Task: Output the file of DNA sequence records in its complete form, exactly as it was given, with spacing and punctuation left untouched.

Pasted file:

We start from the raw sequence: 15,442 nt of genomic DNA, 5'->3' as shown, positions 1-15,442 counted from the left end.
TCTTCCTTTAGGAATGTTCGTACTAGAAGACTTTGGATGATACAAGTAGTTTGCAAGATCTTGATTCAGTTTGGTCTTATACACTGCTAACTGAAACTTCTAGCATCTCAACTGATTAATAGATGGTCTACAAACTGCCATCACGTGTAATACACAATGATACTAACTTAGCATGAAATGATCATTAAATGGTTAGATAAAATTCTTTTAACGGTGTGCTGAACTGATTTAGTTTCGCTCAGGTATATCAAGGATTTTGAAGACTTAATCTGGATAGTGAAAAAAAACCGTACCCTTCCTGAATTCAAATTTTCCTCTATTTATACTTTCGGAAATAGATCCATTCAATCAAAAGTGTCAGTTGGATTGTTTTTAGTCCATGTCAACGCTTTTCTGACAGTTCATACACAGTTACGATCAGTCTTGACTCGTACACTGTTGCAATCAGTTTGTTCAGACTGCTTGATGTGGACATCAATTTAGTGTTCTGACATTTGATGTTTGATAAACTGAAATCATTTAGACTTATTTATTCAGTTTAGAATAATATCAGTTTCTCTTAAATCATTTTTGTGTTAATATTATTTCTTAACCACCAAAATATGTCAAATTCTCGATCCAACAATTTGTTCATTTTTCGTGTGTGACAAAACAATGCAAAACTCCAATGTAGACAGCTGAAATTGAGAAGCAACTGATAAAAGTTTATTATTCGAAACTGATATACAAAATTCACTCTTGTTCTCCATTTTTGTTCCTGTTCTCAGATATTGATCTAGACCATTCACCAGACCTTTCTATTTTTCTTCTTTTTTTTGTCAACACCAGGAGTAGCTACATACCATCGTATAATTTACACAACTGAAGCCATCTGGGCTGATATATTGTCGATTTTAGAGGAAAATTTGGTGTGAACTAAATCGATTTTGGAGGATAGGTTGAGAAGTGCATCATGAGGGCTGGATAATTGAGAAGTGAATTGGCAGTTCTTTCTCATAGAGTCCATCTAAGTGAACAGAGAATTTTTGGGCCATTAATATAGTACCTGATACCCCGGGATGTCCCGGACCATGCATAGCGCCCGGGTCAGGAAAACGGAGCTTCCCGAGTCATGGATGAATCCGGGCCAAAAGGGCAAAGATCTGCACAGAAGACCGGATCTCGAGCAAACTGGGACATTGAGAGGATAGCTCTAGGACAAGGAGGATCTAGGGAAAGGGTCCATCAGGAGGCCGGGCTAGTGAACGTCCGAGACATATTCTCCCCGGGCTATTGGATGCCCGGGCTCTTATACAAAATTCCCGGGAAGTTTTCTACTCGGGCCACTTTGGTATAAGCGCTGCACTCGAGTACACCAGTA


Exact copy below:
We start from the raw sequence: 15,442 nt of genomic DNA, 5'->3' as shown, positions 1-15,442 counted from the left end.
TCTTCCTTTAGGAATGTTCGTACTAGAAGACTTTGGATGATACAAGTAGTTTGCAAGATCTTGATTCAGTTTGGTCTTATACACTGCTAACTGAAACTTCTAGCATCTCAACTGATTAATAGATGGTCTACAAACTGCCATCACGTGTAATACACAATGATACTAACTTAGCATGAAATGATCATTAAATGGTTAGATAAAATTCTTTTAACGGTGTGCTGAACTGATTTAGTTTCGCTCAGGTATATCAAGGATTTTGAAGACTTAATCTGGATAGTGAAAAAAAACCGTACCCTTCCTGAATTCAAATTTTCCTCTATTTATACTTTCGGAAATAGATCCATTCAATCAAAAGTGTCAGTTGGATTGTTTTTAGTCCATGTCAACGCTTTTCTGACAGTTCATACACAGTTACGATCAGTCTTGACTCGTACACTGTTGCAATCAGTTTGTTCAGACTGCTTGATGTGGACATCAATTTAGTGTTCTGACATTTGATGTTTGATAAACTGAAATCATTTAGACTTATTTATTCAGTTTAGAATAATATCAGTTTCTCTTAAATCATTTTTGTGTTAATATTATTTCTTAACCACCAAAATATGTCAAATTCTCGATCCAACAATTTGTTCATTTTTCGTGTGTGACAAAACAATGCAAAACTCCAATGTAGACAGCTGAAATTGAGAAGCAACTGATAAAAGTTTATTATTCGAAACTGATATACAAAATTCACTCTTGTTCTCCATTTTTGTTCCTGTTCTCAGATATTGATCTAGACCATTCACCAGACCTTTCTATTTTTCTTCTTTTTTTTGTCAACACCAGGAGTAGCTACATACCATCGTATAATTTACACAACTGAAGCCATCTGGGCTGATATATTGTCGATTTTAGAGGAAAATTTGGTGTGAACTAAATCGATTTTGGAGGATAGGTTGAGAAGTGCATCATGAGGGCTGGATAATTGAGAAGTGAATTGGCAGTTCTTTCTCATAGAGTCCATCTAAGTGAACAGAGAATTTTTGGGCCATTAATATAGTACCTGATACCCCGGGATGTCCCGGACCATGCATAGCGCCCGGGTCAGGAAAACGGAGCTTCCCGAGTCATGGATGAATCCGGGCCAAAAGGGCAAAGATCTGCACAGAAGACCGGATCTCGAGCAAACTGGGACATTGAGAGGATAGCTCTAGGACAAGGAGGATCTAGGGAAAGGGTCCATCAGGAGGCCGGGCTAGTGAACGTCCGAGACATATTCTCCCCGGGCTATTGGATGCCCGGGCTCTTATACAAAATTCCCGGGAAGTTTTCTACTCGGGCCACTTTGGTATAAGCGCTGCACTCGAGTACACCAGTA